// Find index m of the three points t[m][0],t[m][1],t[m][2] that give the largest area
    int m = 0;
    for(int i = 1; i < 4; i++)
      if(Triangle.area(w[m][0],w[m][1],w[m][2]) < Triangle.area(w[i][0],w[i][1],w[i][2]))
	m = i;
    
    // Print out the three points that give the triangle with largest area
    System.out.println("The triangle with maximum area is: ");
    for(int i = 0; i < 3; i++)
      System.out.println(w[m][i].toString());
  }
}
Point Interface
public class Point
{
  public Point(double x, double y);
  public Point clone();
  public double getX();
  public double getY();
  public double getAngle();
  public double getRadius();
  public void subtractBy(Point p);
  public void multiplyBy(double d);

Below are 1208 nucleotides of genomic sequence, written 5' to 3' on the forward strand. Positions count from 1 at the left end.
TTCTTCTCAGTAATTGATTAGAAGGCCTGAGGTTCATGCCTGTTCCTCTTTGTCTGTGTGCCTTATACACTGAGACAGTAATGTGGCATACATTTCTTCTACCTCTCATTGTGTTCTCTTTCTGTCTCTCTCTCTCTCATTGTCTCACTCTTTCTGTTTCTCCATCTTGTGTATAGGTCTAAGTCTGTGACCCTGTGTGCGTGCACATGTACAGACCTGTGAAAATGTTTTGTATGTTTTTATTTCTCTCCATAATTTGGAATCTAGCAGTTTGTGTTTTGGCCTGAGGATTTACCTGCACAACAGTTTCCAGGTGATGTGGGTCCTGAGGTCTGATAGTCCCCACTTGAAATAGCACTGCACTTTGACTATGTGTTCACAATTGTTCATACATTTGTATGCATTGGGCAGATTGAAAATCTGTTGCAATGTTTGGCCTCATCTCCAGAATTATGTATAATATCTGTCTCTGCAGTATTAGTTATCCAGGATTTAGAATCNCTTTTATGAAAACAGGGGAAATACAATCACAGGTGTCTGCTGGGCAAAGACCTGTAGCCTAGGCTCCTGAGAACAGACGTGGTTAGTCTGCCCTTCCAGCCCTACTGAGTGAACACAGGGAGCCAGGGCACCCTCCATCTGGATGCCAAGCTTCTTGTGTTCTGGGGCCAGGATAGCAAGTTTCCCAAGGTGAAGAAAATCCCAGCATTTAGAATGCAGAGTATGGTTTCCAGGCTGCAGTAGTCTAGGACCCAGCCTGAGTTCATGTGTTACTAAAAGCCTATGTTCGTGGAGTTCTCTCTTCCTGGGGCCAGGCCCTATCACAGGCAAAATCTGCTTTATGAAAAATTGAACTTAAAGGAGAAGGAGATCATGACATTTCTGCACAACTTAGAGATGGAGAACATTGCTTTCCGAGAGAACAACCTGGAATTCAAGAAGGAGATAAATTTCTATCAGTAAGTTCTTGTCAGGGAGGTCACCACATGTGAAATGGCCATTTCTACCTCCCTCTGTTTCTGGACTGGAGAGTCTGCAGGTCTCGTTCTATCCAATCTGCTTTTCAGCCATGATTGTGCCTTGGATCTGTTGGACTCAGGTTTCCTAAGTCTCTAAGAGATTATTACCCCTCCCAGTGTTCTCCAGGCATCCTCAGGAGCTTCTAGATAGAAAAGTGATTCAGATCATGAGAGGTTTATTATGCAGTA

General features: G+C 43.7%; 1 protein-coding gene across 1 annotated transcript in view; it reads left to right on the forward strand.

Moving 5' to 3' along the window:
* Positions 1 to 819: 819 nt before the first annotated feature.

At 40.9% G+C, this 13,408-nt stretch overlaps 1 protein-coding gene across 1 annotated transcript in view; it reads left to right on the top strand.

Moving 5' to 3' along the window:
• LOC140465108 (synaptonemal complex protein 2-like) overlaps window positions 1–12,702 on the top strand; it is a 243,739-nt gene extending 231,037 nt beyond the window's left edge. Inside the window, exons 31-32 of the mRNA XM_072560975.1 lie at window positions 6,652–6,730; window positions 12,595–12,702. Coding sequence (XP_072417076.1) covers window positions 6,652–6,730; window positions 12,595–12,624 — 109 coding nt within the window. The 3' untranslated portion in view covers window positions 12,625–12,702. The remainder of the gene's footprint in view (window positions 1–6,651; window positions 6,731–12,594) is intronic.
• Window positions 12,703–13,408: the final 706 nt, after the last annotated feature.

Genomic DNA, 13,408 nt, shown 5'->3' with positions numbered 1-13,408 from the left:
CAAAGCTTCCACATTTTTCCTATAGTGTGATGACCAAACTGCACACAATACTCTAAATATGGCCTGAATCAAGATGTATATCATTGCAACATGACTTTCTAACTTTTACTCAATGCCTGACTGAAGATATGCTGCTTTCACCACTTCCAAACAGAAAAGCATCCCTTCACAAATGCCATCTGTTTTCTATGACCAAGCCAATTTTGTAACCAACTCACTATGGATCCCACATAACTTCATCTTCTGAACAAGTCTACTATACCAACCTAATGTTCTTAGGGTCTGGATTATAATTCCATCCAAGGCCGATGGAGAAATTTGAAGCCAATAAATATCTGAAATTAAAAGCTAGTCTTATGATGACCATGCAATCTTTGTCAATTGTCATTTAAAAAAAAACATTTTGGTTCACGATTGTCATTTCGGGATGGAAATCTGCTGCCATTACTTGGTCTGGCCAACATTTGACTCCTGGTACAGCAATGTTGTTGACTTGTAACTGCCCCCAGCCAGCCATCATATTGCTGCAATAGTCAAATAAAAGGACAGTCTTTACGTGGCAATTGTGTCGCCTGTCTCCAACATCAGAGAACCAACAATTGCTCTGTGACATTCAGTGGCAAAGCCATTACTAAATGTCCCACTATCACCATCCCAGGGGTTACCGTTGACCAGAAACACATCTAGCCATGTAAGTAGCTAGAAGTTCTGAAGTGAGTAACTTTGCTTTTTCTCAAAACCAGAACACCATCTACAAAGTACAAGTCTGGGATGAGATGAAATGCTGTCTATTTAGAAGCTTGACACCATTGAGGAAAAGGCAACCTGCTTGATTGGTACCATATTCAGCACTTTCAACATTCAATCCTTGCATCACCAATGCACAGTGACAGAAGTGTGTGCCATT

public void rotateCCBy(double ang);  
  public String toString();
  public static Point mkPointFromAngleRadius(double a, double r);
  public static Point read(Scanner sc);
}
Here's a sample run of the program:
~/$ java Ex1
1 2
2 3
3 4
4 5
The triangle with maximum area is: 
1.0 2.0
3.0 4.0
4.0 5.0
So these are some nice classes; lots of functionality. Clearly the static methods area and perimeter in the Triangle class rely on some of the many methods of class Point, but we don't know which. Using these classes, we've easily written what is actually not an entirely trivial program.

Now: suppose our goal is to have the program work so that we enter a label with each point, and print out the labels of the three points that define the triangle with maximum area, like this: